Similar problems could occur, though not as extreme as the US gov't shutting them down with the help of New Zealand.
 

scarred

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Jul 24, 2011
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Kind of related but look what happened to customers of megaupload. Looks like people who used megaupload (for valid reasons) have lost access to their data and may lose their data completely.

Similar problems could occur, though not as extreme as the US gov't shutting them down with the help of New Zealand.
Amazon going bankrupt certainly could occur. We've seen some spectacular failures like Enron, worldcom, etc. But I don't think it is very likely. The US gov can't raid Amazon either at this point, unless they feel like destroying their IT sector of course.

Either way, as the one guy above noted, the cloud storage really shouldn't replace a proper local backup. That makes sense to me. I'll have three copies, one working copy, one local backup, and one cloud backup. My local backup will be a bit more low tech, though... until the next gen time capsule shows up.
 

maflynn

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Amazon going bankrupt certainly could occur.
Amazon no, but other online back up companies yeah, a very distinct possibility.

You're stilling trusting an entity to protect and back up your data. I personally would not give up that responsibility.
 

scarred

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Amazon no, but other online back up companies yeah, a very distinct possibility.

You're stilling trusting an entity to protect and back up your data. I personally would not give up that responsibility.
Now I'm curious... =)

I'm sort of in the industry, company is thinking of supporting 'the cloud' with our software, and so I'm curious why you still wouldn't trust the cloud if: everything was locally encrypted first (which Arq does), and you also had your own local copies (with time machine in this case)?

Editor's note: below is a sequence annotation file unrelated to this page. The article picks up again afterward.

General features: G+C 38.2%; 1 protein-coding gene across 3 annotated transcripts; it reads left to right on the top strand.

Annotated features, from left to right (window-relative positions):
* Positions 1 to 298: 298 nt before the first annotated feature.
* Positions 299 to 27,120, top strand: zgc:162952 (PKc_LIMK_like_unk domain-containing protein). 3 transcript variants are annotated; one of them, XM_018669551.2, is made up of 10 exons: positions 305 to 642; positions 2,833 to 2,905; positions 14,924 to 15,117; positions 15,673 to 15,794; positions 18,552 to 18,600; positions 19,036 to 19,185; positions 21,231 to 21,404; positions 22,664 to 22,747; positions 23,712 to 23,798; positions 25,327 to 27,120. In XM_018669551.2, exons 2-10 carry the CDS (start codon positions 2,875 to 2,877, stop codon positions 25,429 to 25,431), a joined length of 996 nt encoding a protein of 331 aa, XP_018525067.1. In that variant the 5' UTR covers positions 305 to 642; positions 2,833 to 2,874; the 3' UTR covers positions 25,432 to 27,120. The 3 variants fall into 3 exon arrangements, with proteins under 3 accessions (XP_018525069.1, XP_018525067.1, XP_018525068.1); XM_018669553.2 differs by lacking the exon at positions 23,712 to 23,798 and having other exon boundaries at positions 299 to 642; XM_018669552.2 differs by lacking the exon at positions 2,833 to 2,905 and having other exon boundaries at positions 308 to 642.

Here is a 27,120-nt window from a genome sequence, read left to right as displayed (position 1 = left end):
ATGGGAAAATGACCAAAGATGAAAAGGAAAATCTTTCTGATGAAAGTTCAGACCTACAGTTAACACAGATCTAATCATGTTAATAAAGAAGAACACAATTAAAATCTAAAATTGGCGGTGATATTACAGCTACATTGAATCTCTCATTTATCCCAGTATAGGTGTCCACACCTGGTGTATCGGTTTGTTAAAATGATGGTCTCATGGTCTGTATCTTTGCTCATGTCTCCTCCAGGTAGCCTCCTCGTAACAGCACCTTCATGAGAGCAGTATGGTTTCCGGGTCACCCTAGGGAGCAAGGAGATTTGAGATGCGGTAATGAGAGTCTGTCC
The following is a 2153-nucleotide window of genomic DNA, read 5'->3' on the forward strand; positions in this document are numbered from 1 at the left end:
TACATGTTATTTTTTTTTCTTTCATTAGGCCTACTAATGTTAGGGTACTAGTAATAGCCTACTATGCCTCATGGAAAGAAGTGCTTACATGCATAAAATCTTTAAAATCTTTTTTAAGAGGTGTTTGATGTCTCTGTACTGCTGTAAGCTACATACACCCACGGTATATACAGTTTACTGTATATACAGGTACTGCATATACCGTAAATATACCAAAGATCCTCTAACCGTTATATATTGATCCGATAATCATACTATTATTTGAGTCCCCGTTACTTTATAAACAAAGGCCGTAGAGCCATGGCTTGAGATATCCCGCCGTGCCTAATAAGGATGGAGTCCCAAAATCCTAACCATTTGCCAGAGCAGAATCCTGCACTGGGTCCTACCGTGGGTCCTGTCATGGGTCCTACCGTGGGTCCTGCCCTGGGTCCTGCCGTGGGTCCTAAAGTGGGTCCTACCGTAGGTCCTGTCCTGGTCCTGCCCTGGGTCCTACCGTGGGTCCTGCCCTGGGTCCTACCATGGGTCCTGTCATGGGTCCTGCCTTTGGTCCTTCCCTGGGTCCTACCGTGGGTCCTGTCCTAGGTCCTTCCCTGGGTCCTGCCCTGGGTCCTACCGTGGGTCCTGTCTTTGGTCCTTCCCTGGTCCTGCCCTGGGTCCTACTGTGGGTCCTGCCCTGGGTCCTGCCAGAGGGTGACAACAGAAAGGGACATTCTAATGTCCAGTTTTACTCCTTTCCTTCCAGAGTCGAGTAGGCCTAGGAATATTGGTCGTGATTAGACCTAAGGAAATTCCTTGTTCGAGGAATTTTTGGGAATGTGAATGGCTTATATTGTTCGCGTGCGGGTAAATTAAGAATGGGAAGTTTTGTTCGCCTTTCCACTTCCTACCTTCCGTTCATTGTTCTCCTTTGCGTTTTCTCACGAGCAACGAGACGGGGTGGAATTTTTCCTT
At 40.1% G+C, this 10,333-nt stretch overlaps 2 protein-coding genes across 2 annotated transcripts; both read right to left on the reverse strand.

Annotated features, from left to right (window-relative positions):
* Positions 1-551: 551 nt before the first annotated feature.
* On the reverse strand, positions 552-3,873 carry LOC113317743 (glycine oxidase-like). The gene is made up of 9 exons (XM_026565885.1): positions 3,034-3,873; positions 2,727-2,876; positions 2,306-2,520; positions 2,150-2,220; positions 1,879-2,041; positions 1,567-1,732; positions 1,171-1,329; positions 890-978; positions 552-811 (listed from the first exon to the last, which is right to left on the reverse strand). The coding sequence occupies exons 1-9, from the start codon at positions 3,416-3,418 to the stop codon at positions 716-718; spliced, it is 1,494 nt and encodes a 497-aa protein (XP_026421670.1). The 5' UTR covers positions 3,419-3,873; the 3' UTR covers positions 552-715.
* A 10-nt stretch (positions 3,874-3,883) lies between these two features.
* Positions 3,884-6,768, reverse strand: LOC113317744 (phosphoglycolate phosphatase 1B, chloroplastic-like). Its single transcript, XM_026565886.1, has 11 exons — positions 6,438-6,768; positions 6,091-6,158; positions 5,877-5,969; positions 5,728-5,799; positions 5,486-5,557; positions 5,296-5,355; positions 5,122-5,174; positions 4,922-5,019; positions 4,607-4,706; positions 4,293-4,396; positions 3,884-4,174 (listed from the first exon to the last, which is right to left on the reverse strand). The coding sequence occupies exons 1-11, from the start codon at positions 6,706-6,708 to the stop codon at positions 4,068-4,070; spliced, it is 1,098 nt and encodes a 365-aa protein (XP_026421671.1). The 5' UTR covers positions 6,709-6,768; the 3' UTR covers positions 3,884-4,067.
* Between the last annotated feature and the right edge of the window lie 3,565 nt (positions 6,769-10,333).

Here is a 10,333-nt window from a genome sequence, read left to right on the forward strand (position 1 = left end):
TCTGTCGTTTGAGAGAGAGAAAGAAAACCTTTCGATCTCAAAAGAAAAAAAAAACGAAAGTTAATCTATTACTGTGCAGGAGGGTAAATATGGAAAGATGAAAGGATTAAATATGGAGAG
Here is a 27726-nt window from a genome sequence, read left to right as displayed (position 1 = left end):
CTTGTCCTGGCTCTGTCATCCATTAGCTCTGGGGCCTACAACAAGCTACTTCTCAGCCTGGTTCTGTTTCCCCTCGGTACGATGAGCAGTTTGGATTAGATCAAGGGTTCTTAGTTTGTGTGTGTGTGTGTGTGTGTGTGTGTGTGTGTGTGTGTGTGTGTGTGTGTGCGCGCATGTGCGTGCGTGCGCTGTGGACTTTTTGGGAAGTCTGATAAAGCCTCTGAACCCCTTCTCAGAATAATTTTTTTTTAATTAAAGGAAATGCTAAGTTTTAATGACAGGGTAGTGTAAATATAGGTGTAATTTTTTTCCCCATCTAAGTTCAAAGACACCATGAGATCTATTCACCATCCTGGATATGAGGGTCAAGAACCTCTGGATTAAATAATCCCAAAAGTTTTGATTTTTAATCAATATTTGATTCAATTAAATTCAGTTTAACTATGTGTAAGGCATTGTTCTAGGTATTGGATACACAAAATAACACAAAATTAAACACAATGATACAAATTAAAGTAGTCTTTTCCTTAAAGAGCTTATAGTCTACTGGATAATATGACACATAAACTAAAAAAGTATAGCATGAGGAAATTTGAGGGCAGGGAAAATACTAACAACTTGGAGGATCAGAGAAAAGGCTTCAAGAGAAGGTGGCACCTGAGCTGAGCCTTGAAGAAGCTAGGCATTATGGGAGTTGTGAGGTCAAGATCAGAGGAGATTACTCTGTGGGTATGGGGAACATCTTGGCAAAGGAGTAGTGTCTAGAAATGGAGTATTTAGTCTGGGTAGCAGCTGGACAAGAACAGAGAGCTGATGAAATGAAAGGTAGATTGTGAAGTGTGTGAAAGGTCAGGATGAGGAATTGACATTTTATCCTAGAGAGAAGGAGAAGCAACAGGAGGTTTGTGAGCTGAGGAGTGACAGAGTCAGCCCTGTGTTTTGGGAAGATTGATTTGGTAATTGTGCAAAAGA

flynz4

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Aug 9, 2009
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My concern with online backups is that you're trusting another organization that will protect your data and keep it backed up. I'd rather of that responsibility myself. I use a NAS and a couple of external backups (one for offsite).

This imo, is cheaper, more secure and faster then online.
I respectfully disagree. WIth cloud backup... there is nothing stopping you backing up to multiple destinations... including machines that you control... as well as to the cloud provider's server farms.

The data is 100% encrypted on your own machine... with a 448b key that you control.

/Jim
 

Weaselboy

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Amazon no, but other online back up companies yeah, a very distinct possibility.

You're stilling trusting an entity to protect and back up your data. I personally would not give up that responsibility.
I can understand this concern is this was the ONLY place your data exists, but if you keep say a local Time Machine backup and use an online backup service (in case the house burns down), I don't really see the issue.

I use Crashplan. If they go bankrupt I still have my data and my Time Machine backup and I just sign up for another online backup service the next day.
 

maflynn

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^^ That's a good approach and one that mitigates the risks of trusting an online service for your data.